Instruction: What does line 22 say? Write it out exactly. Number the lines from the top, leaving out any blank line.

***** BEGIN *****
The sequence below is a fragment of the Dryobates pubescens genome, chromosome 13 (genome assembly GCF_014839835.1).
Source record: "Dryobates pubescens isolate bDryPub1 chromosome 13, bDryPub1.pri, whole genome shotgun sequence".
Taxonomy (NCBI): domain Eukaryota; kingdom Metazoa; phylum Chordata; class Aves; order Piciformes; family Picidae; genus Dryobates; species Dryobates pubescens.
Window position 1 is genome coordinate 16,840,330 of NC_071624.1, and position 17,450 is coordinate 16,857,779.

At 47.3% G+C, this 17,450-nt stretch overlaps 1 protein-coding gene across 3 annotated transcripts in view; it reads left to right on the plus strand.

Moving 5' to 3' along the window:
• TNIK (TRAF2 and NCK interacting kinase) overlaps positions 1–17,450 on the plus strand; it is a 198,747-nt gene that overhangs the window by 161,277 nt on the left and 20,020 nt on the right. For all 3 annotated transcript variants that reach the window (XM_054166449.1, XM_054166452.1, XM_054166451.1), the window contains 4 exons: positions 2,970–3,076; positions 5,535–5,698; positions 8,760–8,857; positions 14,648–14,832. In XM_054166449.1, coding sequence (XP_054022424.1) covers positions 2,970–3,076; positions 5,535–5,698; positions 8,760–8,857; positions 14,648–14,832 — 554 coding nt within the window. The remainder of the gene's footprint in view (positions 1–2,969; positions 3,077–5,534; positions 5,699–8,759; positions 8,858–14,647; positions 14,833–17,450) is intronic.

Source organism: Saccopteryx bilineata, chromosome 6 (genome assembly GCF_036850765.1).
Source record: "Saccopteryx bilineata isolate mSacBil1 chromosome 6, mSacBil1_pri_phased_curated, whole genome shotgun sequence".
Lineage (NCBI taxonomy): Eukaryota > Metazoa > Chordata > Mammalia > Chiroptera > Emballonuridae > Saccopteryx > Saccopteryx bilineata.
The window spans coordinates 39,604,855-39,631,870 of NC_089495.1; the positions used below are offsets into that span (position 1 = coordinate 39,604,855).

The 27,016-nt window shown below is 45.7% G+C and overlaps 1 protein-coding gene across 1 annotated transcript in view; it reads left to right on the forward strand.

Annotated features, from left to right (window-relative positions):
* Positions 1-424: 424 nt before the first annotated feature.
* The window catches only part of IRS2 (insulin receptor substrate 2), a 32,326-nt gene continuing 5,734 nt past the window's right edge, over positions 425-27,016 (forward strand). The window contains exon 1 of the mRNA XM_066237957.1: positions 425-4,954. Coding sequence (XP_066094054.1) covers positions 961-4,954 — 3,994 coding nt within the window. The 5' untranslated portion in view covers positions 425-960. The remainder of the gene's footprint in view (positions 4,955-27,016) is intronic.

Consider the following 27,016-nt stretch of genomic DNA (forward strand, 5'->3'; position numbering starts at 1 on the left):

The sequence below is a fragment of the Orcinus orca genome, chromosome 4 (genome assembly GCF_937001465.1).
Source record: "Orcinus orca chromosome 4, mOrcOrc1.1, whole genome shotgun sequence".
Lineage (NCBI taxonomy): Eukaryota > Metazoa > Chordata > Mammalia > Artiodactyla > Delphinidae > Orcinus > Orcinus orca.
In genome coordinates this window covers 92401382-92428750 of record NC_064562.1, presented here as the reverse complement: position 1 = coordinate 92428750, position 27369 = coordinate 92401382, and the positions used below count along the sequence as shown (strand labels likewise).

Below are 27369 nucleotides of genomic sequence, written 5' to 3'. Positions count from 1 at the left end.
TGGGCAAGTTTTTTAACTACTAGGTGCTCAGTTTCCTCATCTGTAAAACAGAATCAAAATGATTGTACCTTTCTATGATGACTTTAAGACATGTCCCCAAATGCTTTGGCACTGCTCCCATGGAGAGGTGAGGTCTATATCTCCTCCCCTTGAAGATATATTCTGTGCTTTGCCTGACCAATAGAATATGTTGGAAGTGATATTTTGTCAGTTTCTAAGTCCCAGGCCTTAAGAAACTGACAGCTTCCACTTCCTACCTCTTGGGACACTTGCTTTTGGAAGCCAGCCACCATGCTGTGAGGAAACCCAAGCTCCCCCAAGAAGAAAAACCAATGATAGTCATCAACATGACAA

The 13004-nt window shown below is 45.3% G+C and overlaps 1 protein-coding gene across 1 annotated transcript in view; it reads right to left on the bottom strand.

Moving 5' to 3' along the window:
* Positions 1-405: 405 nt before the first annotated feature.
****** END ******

TGGGCAAGTTTTTTAACTACTAGGTGCTCAGTTTCCTCATCTGTAAAACAGAATCAAAATGATTGTACCTTTCTATGATGACTTTAAGACATGTCCCCAAATGCTTTGGCACTGCTCCCATGGAGAGGTGAGGTCTATATCTCCTCCCCTTGAAGATATATTCTGTGCTTTGCCTGACCAATAGAATATGTTGGAAGTGATATTTTGTCAGTTTCTAAGTCCCAGGCCTTAAGAAACTGACAGCTTCCACTTCCTACCTCTTGGGACACTTGCTTTTGGAAGCCAGCCACCATGCTGTGAGGAAACCCAAGCTCCCCCAAGAAGAAAAACCAATGATAGTCATCAACATGACAA